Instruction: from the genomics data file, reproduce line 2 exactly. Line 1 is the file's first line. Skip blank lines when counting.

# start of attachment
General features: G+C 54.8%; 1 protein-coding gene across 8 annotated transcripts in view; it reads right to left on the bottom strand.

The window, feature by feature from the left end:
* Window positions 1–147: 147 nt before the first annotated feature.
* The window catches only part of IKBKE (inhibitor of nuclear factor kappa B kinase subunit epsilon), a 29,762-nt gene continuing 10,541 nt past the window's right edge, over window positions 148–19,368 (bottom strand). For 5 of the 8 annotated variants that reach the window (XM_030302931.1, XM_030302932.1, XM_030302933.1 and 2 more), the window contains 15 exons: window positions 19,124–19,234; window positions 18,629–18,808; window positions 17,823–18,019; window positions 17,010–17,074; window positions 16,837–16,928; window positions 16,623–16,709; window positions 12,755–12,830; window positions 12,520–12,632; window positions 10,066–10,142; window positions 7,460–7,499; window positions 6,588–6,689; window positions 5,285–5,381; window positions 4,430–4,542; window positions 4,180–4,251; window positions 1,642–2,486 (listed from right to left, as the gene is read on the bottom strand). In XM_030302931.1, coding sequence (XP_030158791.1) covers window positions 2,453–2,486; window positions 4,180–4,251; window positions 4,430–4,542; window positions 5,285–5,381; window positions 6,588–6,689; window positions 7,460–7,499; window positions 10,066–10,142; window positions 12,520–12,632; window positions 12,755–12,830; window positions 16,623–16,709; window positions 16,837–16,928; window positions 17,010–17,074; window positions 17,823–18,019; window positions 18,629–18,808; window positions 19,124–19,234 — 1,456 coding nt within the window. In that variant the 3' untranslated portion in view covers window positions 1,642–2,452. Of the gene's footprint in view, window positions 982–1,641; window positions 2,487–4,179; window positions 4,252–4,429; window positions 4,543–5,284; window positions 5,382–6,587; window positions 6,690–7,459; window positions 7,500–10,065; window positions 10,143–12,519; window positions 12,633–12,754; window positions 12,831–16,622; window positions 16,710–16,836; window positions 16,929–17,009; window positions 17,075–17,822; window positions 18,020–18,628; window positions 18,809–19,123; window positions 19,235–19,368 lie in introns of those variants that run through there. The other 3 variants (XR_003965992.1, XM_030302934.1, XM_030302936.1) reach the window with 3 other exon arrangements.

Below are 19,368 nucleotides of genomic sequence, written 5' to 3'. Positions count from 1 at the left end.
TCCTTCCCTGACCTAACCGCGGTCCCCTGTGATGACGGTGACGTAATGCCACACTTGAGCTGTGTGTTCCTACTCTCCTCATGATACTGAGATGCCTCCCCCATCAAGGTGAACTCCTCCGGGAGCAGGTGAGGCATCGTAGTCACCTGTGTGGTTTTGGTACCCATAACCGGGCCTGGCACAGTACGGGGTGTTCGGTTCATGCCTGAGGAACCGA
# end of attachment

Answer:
The window, feature by feature from the left end: